PPC Tips Written by 1

In pay per click advertising, an important element to an advertiser’s campaign is the keywords s/he selects. The whole point of keywords is to Keyword Classification in PPCmake the advertiser’s adverts only appear on relevant searches/web pages to the keywords s/he chose. The problem is that choosing the right keywords for your PPC campaign can be harder than you think. Some keywords adopt a high CPC (cost per click) for the high level competition they have while others that are based on a niche topic can still produce high conversion rates with a relatively low CPC. The way advertisers choose their keywords is crucial to the campaign’s success.



When it comes to choosing your campaign’s keywords, there are a few ways you can go about finding the right keywords. However, you will need to bare in mind a few points every time you choose a keyword:

  • How much will the keyword cost you? – The tendency is that general and vague keywords have the highest CPC because, well, they are vague. The best way to find out the level of competition for your keyword is to use Google Adword’s Keyword Tool which gives an in depth look into the demand for certain keywords and phrases. For example, ‘Apple iPad’ will be much more expensive than ‘Apple iPad 16gb 1st’ Generation because it is more general and vague.
  • What type of traffic will the keyword bring you? – The price of the keyword is important but not as much as to what type of traffic it brings you. A vague keyword is more likely to bring less targeted traffic (for example, ‘Apple iPad’ could bring a web user to your landing page that wants a case for his iPad and not to purchase a 1st Generation 16gb iPad).

As always, the best way to make sure you have the best keywords for your campaign is to analyse your campaign’s performance through programs such as Google Analytics. By running multiple campaigns with different keywords will help you find the best keywords for your campaign. Remember that pay per click advertising is all about experimenting.



Keyword Classification

It is important to understand that keywords can be classified into different groups depending on the intention of the web user. For best results in PPC, you will want to gain traffic from a web user with the highest intention as they will have the highest interest in your landing page if it is on the same topic.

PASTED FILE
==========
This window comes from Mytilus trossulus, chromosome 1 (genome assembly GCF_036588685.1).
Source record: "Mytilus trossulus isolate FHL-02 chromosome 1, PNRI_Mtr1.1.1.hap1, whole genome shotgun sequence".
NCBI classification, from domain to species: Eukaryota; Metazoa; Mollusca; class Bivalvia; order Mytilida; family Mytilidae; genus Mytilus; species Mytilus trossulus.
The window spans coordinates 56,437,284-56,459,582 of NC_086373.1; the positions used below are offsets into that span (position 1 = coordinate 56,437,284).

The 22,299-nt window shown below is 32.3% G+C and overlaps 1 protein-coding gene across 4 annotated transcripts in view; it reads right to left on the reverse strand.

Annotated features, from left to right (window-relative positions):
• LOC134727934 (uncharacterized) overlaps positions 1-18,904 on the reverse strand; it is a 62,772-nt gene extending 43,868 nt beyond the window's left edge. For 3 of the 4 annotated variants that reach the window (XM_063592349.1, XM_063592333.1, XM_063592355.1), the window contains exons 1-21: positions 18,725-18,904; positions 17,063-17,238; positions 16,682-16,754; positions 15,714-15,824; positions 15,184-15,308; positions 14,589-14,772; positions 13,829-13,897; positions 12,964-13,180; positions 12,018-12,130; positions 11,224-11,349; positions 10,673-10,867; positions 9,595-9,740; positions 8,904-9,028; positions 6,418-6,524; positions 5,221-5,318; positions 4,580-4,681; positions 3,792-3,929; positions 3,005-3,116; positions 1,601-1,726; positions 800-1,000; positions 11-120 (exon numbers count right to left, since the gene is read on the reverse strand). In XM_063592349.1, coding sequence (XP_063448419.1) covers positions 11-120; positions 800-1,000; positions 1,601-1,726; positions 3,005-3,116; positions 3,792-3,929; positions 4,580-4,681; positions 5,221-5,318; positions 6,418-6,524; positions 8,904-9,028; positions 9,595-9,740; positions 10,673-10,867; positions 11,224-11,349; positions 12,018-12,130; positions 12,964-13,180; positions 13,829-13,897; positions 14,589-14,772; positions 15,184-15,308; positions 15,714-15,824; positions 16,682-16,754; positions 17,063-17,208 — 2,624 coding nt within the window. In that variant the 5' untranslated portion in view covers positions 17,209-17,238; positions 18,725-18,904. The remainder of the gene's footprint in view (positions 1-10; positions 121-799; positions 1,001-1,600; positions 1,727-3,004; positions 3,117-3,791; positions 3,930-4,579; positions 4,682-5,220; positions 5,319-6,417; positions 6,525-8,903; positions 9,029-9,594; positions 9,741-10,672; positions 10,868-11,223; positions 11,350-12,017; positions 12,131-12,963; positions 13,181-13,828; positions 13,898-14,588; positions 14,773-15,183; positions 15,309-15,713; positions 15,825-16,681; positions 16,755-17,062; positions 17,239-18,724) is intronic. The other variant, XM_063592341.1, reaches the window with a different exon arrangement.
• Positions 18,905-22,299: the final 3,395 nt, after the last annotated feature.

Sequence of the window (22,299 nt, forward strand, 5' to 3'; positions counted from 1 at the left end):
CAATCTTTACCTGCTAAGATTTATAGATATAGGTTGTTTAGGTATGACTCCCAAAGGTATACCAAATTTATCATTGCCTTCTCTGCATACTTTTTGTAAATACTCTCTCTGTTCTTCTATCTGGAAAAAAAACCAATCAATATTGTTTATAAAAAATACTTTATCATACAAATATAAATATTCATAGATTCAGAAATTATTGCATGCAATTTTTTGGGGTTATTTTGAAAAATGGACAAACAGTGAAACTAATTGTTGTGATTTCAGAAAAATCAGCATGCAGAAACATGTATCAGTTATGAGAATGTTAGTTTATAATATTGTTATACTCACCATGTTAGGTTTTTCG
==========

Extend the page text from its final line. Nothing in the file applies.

• Low Intent – Low intent web users usually search with vague keywords such as (on the topic of Apple iPad) ‘ Apple accessories’. A keyword phrase like this is of low intent because the web user has not specified anything specific yet. Instead, they will be looking for a website which has a range of accessories for one of the Apple products to choose from. Be wary that low intent keyword phrases will have the most competition and will cost the most.
  • Medium Intent – This type of keyword phrase will be along the lines of something such as ‘Apple iPad accessories’. There is more intent with this keyword phrase because it includes the product with what the web user wants to see accessories for. Medium intent is a good option when it comes to choosing keywords because, with this, the product is usually identified making the landing page contextual to the search term. The only unknown is what the web user wants exactly with that product.
  • High Intent – High intent keyword phrases will look something like ‘Apple iPad charging docking station’. We now know the product and the accessory associated with the product. With high intent keyword phrases, conversions should be high if the landing page is solely based on the product mentioned. The problem with high intent keyword phrases is that it is difficult to make a landing page for every specific high intent keyword phrase. For this reason, you will usually find campaigns based on medium intent keyword phrases.

Will created Ask Will Online back in 2010 to help students revise and bloggers make money developing himself into an expert in PPC, blogging SEO, and online marketing. He now runs others websites such as Poem Analysis, Book Analysis, and Ocean Info. You can follow him @willGreeny.

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